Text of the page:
New Hampshire already boasted one such natural wonder, which had only been discovered a few decades earlier—the Old Man of the Mountain. First identified in 1803 by workers carving a path through Franconia Notch, the Old Man had become a major tourist attraction by the middle of the 19th century. It was also a source of controversy. Had the Indians fashioned it as a harbinger of some sort of prophecy? Or was it a naturally occurring geological formation? Artists began featuring it in their paintings of the White Mountains, and author Nathaniel Hawthorne wrote a short story in 1850 about it, entitled “The Great Stone Face.” It has remained a source of public fascination ever since.

In the Midwest, people explored the earthen mounds of the ancient Native American civilizations with similar awe and bewilderment. Well into the 20th century, all sorts of remnants of native culture—axe heads, bowls, tools, ceremonial pieces, fossilized human remains—turned up across the American continent.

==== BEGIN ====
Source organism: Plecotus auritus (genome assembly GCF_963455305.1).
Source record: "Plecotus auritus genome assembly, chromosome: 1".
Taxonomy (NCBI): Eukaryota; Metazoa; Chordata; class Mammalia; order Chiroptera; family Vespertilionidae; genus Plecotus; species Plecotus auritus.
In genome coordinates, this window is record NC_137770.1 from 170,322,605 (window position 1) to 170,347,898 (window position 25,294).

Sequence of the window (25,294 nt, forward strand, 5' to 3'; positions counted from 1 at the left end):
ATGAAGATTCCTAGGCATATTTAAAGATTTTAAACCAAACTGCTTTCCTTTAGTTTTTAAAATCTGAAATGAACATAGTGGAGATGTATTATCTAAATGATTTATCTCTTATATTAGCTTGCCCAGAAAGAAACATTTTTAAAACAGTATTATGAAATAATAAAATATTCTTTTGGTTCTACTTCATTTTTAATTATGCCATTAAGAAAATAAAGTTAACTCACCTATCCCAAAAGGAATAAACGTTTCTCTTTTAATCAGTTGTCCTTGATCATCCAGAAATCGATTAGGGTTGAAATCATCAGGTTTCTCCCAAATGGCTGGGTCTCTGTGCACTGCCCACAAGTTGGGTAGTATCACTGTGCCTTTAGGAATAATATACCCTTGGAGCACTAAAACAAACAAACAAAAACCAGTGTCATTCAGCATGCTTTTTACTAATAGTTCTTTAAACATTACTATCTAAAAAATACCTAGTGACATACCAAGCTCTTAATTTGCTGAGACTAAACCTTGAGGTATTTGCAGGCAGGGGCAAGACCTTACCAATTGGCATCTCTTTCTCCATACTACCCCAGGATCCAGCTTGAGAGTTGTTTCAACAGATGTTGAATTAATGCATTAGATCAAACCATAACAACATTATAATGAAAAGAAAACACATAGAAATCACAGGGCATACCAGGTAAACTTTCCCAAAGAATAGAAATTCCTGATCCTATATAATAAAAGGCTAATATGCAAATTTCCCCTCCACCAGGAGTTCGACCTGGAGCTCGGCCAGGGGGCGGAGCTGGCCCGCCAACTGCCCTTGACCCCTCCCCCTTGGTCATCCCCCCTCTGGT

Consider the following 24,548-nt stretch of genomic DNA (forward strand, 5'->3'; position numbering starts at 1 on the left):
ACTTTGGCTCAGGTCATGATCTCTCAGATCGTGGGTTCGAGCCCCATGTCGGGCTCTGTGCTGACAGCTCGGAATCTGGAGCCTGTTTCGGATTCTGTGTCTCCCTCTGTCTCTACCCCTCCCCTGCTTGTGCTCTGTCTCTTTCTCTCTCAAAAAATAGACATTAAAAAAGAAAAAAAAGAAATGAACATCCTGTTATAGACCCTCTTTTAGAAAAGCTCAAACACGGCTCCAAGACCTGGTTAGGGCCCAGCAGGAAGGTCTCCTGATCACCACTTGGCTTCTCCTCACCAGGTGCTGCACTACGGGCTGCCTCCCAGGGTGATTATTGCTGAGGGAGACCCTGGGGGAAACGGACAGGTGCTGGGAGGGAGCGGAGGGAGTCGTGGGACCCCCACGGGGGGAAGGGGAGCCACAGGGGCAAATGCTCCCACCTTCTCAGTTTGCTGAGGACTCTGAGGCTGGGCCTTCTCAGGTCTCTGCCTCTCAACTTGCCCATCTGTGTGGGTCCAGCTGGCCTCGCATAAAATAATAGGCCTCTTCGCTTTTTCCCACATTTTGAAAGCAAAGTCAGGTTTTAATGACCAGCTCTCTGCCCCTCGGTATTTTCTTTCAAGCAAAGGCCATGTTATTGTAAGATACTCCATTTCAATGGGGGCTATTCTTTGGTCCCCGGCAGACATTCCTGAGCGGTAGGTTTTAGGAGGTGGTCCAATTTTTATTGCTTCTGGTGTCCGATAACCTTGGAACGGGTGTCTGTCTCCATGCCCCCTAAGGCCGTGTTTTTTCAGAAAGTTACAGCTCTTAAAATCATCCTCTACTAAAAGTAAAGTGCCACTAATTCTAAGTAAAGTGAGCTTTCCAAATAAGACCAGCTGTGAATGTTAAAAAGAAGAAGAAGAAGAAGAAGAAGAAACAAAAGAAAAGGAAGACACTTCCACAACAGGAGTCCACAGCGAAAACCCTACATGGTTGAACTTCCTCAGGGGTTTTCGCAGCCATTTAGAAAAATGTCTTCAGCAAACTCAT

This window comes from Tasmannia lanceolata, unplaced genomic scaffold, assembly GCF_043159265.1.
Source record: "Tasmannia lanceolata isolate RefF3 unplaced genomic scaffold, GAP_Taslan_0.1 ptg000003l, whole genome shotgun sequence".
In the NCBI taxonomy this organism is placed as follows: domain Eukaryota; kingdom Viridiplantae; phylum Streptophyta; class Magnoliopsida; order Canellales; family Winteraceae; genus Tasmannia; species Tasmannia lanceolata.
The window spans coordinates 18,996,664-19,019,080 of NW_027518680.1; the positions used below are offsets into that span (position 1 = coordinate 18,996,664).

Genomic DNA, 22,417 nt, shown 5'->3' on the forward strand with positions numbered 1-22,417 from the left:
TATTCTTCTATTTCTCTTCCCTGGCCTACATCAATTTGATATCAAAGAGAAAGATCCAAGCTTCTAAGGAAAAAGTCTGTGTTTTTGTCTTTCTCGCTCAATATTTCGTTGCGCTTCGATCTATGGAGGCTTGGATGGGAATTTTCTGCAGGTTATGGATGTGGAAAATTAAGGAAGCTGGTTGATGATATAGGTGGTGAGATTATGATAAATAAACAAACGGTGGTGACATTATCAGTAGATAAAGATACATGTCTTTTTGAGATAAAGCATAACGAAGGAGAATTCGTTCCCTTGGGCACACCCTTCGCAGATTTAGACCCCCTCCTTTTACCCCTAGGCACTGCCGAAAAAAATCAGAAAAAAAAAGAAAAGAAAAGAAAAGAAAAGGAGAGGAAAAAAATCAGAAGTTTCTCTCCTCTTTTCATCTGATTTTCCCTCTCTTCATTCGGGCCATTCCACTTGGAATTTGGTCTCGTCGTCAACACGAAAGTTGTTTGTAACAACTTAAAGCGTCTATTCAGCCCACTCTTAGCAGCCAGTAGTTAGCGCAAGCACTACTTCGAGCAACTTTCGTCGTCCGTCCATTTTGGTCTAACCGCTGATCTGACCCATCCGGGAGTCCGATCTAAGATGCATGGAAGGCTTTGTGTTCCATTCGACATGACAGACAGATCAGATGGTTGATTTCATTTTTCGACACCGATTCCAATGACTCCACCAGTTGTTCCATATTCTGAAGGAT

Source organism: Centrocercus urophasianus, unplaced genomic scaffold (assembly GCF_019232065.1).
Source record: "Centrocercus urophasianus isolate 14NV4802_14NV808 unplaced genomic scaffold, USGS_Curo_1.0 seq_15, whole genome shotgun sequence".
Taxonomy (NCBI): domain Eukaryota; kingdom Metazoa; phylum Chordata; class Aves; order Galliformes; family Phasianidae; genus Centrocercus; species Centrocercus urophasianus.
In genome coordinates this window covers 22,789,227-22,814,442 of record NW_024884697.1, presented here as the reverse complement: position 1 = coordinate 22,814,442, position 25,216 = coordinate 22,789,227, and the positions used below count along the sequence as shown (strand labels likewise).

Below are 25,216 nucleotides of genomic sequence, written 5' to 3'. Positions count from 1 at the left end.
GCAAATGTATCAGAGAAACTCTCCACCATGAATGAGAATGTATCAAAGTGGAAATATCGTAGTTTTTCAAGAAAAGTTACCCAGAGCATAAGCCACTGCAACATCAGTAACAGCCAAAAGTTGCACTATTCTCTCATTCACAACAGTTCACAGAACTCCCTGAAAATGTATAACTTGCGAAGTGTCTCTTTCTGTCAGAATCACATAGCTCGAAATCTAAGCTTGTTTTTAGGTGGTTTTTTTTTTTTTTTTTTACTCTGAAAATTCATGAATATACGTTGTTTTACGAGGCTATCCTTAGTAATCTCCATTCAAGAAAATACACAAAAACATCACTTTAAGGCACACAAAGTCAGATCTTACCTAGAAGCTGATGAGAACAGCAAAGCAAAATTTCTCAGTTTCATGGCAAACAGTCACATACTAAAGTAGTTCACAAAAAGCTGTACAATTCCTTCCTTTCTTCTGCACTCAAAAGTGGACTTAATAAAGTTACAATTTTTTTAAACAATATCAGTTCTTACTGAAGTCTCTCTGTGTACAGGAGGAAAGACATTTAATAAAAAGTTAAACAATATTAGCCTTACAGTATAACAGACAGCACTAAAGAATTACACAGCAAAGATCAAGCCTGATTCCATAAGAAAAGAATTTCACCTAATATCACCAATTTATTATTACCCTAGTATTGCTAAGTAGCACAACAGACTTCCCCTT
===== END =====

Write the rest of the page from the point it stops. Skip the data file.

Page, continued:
The anomaly of the stone’s possibly machine-made carvings and the fact that it was composed of a rock type not found in New Hampshire could not be so easily explained away, though, and do not support the idea that the stone is of Native American origin. Nor does the native culture depicted on the stone bear any great resemblance to the Abenaki, which were New Hampshire’s native people. The face on the stone has been likened more to an Eskimo or Aztec, and the teepee depicted on the stone was of a type more commonly used by natives in the American West. Some Mystery Stone enthusiasts have suggested that the stone has spiritual significance for a pre-historic native culture that once covered most of North America. Hence, the stone may depict the forging of a treaty between two different tribes, or it may have been part of a ritual that accompanied a water burial for a native figure of importance some distance from New Hampshire.